Kaki Japanese Persimmon
Known as the “fruit of autumn,” many varieties of persimmon, or kaki, are cultivated in Japan. Kaki are classified as astringent and non-astringent types: the former were introduced here from China in the Yayoi period (400 BC-300 AD); non-astringent kaki originated in Japan. Japanese kaki made inroads into Europe and the US after the seventeenth century, and are generally referred to as “kaki” rather than “persimmons.” This nutritious fruit contains beta-carotene, potassium and twice as much Vitamin C as citrus fruit. Fermented astringent kaki juice, kakishibu, traditionally has been used to dye fabric and paper, as it imparts strengthening, antiseptic and water-resistant qualities.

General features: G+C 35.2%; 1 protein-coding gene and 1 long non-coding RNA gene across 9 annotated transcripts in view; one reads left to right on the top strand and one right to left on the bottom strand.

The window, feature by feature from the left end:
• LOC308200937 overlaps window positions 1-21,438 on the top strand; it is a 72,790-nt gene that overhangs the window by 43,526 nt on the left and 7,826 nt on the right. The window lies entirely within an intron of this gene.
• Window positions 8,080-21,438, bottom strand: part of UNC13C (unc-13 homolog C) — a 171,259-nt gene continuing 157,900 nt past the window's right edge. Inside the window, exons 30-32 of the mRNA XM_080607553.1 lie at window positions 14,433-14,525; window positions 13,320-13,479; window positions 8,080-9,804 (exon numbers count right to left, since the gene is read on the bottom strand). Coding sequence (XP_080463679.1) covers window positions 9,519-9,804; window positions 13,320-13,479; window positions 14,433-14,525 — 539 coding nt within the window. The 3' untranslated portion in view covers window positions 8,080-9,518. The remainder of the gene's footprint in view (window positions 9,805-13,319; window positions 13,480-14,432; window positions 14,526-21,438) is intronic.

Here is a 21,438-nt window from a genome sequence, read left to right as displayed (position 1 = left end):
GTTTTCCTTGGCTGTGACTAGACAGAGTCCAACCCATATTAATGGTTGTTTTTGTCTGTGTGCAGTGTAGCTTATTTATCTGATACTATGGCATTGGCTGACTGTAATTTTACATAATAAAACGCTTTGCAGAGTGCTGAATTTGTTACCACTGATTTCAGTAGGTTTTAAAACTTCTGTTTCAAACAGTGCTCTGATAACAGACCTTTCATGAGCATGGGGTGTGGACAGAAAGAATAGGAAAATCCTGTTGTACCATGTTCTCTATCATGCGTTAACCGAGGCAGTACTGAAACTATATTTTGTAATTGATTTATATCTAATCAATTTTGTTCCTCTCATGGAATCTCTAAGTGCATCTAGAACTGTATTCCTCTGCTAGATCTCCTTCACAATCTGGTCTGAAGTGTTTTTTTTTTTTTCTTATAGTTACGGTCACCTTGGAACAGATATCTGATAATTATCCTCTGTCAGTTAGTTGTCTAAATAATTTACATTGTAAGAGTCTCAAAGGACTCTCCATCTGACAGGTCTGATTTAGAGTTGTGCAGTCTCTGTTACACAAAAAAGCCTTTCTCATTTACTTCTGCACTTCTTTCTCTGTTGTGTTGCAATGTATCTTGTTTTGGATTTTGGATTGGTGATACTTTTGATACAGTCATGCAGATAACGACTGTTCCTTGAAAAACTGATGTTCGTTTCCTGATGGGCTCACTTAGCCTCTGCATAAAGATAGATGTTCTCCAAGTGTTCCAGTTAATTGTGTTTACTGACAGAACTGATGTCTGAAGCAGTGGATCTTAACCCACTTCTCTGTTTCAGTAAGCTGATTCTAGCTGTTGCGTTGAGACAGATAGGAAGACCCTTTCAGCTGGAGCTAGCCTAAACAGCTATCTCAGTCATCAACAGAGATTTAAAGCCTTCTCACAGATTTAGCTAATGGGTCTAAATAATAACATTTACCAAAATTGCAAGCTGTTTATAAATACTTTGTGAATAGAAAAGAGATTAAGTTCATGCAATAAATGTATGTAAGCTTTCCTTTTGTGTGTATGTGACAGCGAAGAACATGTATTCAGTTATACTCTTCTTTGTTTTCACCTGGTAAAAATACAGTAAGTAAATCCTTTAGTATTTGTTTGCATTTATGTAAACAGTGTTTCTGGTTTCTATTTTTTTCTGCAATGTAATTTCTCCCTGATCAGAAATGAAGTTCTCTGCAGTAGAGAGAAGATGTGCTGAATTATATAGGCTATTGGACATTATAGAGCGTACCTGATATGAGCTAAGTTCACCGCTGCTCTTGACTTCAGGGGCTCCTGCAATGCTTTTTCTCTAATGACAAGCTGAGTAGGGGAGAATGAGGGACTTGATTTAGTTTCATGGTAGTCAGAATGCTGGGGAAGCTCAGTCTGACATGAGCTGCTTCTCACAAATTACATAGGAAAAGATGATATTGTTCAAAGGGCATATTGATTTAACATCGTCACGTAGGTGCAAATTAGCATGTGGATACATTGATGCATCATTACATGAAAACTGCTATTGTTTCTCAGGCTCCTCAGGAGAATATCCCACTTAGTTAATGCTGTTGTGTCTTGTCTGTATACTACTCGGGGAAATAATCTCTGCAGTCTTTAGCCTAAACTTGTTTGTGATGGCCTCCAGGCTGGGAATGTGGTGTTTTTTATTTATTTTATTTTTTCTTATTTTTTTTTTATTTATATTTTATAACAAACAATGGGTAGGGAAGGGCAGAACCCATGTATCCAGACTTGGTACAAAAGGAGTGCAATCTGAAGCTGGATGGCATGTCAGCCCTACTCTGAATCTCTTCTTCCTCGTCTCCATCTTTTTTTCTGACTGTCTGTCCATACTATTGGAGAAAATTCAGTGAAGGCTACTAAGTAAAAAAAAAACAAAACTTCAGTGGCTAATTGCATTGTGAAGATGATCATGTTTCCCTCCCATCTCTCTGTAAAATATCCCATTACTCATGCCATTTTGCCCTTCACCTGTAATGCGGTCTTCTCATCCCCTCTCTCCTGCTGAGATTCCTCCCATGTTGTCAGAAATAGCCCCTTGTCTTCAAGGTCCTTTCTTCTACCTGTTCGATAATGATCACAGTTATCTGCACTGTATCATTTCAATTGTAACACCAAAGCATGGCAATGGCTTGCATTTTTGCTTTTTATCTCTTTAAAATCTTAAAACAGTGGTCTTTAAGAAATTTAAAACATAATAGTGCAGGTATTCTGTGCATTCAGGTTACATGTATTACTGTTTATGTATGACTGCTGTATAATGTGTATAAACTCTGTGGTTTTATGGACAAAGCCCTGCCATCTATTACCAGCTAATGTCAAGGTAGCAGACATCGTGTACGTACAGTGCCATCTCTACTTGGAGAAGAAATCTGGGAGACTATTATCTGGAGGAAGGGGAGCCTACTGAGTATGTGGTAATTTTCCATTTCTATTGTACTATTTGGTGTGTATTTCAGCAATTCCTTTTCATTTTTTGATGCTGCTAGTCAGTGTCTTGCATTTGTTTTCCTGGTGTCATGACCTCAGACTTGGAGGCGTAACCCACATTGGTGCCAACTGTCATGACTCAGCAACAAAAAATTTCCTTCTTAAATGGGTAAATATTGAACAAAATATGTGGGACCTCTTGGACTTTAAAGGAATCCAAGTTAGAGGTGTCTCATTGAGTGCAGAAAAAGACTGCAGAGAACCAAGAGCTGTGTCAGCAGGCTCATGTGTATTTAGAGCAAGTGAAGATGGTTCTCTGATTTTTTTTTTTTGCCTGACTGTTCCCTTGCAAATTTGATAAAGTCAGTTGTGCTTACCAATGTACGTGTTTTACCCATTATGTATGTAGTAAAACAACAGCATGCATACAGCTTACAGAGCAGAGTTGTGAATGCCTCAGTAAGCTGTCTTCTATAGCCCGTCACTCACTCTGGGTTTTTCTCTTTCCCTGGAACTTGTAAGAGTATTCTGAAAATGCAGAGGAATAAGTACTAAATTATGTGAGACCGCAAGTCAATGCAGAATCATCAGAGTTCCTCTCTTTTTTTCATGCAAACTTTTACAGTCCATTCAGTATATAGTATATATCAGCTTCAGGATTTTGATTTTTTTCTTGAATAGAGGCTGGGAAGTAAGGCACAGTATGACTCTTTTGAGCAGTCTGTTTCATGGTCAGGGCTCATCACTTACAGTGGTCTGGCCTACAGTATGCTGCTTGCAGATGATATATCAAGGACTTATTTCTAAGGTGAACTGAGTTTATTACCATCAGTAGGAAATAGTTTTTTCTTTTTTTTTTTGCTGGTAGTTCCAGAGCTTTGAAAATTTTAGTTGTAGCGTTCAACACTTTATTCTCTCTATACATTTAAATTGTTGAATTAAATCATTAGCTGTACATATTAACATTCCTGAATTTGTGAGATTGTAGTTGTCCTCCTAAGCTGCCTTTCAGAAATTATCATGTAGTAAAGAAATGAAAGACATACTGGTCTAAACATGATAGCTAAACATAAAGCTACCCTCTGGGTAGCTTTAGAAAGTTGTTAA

Non-astringent kaki are eaten fresh after being peeled. Astringent varieties are enjoyed after reducing their astringency, either with shochu or by air-drying. Hoshigaki air-dried kaki are often made at home by peeling and blanching the fruit, then hanging it outside for two weeks to a month. During the drying process, a natural coating of white sugar crystals forms on the fruit surface and the hoshigaki acquires a concentrated sweetness. One type of hoshigaki is ampo-gaki, made by fumigating with sulfur before drying. This generates a distinctive, jelly-like texture with melting sweetness. Kaki are used to make wagashi Japanese confectionery, and are also added to salads and aemono dishes.